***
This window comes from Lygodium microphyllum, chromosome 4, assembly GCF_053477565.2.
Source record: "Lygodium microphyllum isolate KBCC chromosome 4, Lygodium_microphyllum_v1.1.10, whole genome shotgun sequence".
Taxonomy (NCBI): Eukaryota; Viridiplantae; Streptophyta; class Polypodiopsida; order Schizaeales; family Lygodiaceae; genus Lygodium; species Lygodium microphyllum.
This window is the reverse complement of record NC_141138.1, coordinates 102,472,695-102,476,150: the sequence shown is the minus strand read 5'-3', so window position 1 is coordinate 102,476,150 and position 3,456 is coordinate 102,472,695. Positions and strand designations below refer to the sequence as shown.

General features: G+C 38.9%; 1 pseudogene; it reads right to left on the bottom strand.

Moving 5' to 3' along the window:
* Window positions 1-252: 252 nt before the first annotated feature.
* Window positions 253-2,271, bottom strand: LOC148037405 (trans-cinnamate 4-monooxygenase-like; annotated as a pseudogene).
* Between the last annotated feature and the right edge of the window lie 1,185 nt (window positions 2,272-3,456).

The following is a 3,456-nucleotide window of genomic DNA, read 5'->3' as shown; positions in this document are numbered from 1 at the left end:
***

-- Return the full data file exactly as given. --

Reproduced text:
This window comes from Lygodium microphyllum, chromosome 4, assembly GCF_053477565.2.
Source record: "Lygodium microphyllum isolate KBCC chromosome 4, Lygodium_microphyllum_v1.1.10, whole genome shotgun sequence".
Taxonomy (NCBI): Eukaryota; Viridiplantae; Streptophyta; class Polypodiopsida; order Schizaeales; family Lygodiaceae; genus Lygodium; species Lygodium microphyllum.
This window is the reverse complement of record NC_141138.1, coordinates 102,472,695-102,476,150: the sequence shown is the minus strand read 5'-3', so window position 1 is coordinate 102,476,150 and position 3,456 is coordinate 102,472,695. Positions and strand designations below refer to the sequence as shown.

General features: G+C 38.9%; 1 pseudogene; it reads right to left on the bottom strand.

Moving 5' to 3' along the window:
* Window positions 1-252: 252 nt before the first annotated feature.
* Window positions 253-2,271, bottom strand: LOC148037405 (trans-cinnamate 4-monooxygenase-like; annotated as a pseudogene).
* Between the last annotated feature and the right edge of the window lie 1,185 nt (window positions 2,272-3,456).

The following is a 3,456-nucleotide window of genomic DNA, read 5'->3' as shown; positions in this document are numbered from 1 at the left end: